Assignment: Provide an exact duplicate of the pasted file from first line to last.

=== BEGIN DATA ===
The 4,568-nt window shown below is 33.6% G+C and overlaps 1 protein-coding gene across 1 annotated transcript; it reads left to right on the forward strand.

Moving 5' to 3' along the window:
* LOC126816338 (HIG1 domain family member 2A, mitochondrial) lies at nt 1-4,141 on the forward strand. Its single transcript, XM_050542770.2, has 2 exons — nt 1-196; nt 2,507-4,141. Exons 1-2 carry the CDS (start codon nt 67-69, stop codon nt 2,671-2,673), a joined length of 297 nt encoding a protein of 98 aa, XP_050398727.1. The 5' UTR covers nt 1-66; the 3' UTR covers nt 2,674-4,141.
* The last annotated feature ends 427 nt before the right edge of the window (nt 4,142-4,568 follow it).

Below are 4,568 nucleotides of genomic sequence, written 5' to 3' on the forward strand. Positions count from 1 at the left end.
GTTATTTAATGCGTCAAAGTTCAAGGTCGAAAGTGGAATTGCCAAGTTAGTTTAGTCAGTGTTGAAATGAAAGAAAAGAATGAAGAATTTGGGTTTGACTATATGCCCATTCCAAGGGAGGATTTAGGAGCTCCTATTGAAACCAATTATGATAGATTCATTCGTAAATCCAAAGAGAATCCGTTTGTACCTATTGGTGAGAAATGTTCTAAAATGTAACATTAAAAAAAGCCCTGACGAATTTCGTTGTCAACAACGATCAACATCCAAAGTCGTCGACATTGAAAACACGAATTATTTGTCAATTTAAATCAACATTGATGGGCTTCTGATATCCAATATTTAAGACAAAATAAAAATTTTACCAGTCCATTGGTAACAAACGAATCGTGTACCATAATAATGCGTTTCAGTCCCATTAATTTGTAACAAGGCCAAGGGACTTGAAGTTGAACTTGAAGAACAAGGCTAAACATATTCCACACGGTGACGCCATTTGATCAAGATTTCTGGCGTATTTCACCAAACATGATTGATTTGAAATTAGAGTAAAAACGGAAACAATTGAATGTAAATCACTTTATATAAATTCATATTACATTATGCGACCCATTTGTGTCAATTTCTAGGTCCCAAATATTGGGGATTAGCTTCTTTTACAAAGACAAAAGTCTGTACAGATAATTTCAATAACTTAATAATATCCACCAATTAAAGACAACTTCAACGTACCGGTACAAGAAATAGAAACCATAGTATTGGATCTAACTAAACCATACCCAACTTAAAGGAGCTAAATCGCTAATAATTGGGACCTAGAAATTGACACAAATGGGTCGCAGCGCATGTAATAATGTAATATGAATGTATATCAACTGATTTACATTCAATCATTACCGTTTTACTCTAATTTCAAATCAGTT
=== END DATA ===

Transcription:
The 4,568-nt window shown below is 33.6% G+C and overlaps 1 protein-coding gene across 1 annotated transcript; it reads left to right on the forward strand.

Moving 5' to 3' along the window:
* LOC126816338 (HIG1 domain family member 2A, mitochondrial) lies at nt 1-4,141 on the forward strand. Its single transcript, XM_050542770.2, has 2 exons — nt 1-196; nt 2,507-4,141. Exons 1-2 carry the CDS (start codon nt 67-69, stop codon nt 2,671-2,673), a joined length of 297 nt encoding a protein of 98 aa, XP_050398727.1. The 5' UTR covers nt 1-66; the 3' UTR covers nt 2,674-4,141.
* The last annotated feature ends 427 nt before the right edge of the window (nt 4,142-4,568 follow it).

Below are 4,568 nucleotides of genomic sequence, written 5' to 3' on the forward strand. Positions count from 1 at the left end.
GTTATTTAATGCGTCAAAGTTCAAGGTCGAAAGTGGAATTGCCAAGTTAGTTTAGTCAGTGTTGAAATGAAAGAAAAGAATGAAGAATTTGGGTTTGACTATATGCCCATTCCAAGGGAGGATTTAGGAGCTCCTATTGAAACCAATTATGATAGATTCATTCGTAAATCCAAAGAGAATCCGTTTGTACCTATTGGTGAGAAATGTTCTAAAATGTAACATTAAAAAAAGCCCTGACGAATTTCGTTGTCAACAACGATCAACATCCAAAGTCGTCGACATTGAAAACACGAATTATTTGTCAATTTAAATCAACATTGATGGGCTTCTGATATCCAATATTTAAGACAAAATAAAAATTTTACCAGTCCATTGGTAACAAACGAATCGTGTACCATAATAATGCGTTTCAGTCCCATTAATTTGTAACAAGGCCAAGGGACTTGAAGTTGAACTTGAAGAACAAGGCTAAACATATTCCACACGGTGACGCCATTTGATCAAGATTTCTGGCGTATTTCACCAAACATGATTGATTTGAAATTAGAGTAAAAACGGAAACAATTGAATGTAAATCACTTTATATAAATTCATATTACATTATGCGACCCATTTGTGTCAATTTCTAGGTCCCAAATATTGGGGATTAGCTTCTTTTACAAAGACAAAAGTCTGTACAGATAATTTCAATAACTTAATAATATCCACCAATTAAAGACAACTTCAACGTACCGGTACAAGAAATAGAAACCATAGTATTGGATCTAACTAAACCATACCCAACTTAAAGGAGCTAAATCGCTAATAATTGGGACCTAGAAATTGACACAAATGGGTCGCAGCGCATGTAATAATGTAATATGAATGTATATCAACTGATTTACATTCAATCATTACCGTTTTACTCTAATTTCAAATCAGTT